Before I moved to Florida from Maryland in 2005, I had an E-ZPass in Maryland which we used for the Bay Bridge toll payments.  We got it in about 2000, and it was wonderful.  It was a time when electronic toll systems were just getting started in the US.  The big benefit was bypassing the 1-mile+ long lines of cars waiting to pay cash on Saturday mornings when everyone was headed to the Eastern Shore and, most probably, the beaches at Ocean City.  At that time, there was only one E-ZPass reserved  lane at the toll booths for the bridge.  So few people had the device, that everyone with it simply went around the lines of cars and never stopped. It easily saved 10-15 minutes or more.

Later, after we left Maryland in 2005, we switched to SunPass in Florida.  The big change with SunPass was a much more mature web site that worked quite well.  Even though I moved to Pittsburgh in 2013, I still have the SunPass account for myself and my children still in school in Florida, and a portable device for either my own car or a rental car when we visit.

Because my wife and I travel to New York City somewhat frequently, and SunPass won’t work on the E-ZPass system here until October of 2016 (more on that later), I decided to get an E-ZPass to hopefully save some time and money.  Boy, was that a mistake!  They did not even make it to the activation and use stage, before I closed the account.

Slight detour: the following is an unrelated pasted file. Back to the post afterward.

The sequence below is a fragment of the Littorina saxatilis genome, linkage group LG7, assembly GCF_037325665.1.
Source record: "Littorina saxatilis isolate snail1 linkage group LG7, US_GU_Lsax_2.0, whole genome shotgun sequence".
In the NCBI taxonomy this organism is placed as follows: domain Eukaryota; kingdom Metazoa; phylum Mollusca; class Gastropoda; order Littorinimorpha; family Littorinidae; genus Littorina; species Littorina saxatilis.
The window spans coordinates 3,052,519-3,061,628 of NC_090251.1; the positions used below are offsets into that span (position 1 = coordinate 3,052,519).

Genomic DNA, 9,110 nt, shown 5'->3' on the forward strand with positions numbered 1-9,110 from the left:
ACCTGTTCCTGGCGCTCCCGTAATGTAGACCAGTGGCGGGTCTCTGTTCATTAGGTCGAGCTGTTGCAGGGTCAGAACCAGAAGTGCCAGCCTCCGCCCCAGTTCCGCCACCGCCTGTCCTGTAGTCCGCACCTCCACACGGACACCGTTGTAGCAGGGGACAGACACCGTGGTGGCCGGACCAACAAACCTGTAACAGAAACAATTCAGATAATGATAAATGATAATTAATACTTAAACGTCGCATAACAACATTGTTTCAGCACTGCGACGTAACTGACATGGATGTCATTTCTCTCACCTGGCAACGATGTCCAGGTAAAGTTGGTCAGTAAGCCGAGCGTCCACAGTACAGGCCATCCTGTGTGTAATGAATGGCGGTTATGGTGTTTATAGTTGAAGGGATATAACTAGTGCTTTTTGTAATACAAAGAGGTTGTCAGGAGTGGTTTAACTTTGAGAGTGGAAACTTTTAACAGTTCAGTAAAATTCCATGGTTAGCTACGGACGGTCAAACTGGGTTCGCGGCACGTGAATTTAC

To keep things simple, SunPass has a much better system because…

  • E-ZPass chooses to own its devices, whereas SunPass is purchased and owned by the buyer.  If you choose to leave SunPass, great… do whatever you want with the device.  You just won’t be able to use it anymore since it is deregistered.  If you decide to get rid of E-ZPass, send it back or they’ll charge you way more than the device costs.
  • E-ZPass only has one form of the device: a white box with Velcro strips to attach to Velcro strips on your window.  For those of you who have not yet tried to use an automated toll device in a rental car, I’ll have to ask you to imagine how you will get the device mounted in the rental car without the Velcro mounts on the windshield.  SunPass has a white box with suction cups to easily transfer the device and, alternatively, offers a flat sticker that can be permanently mounted on the car.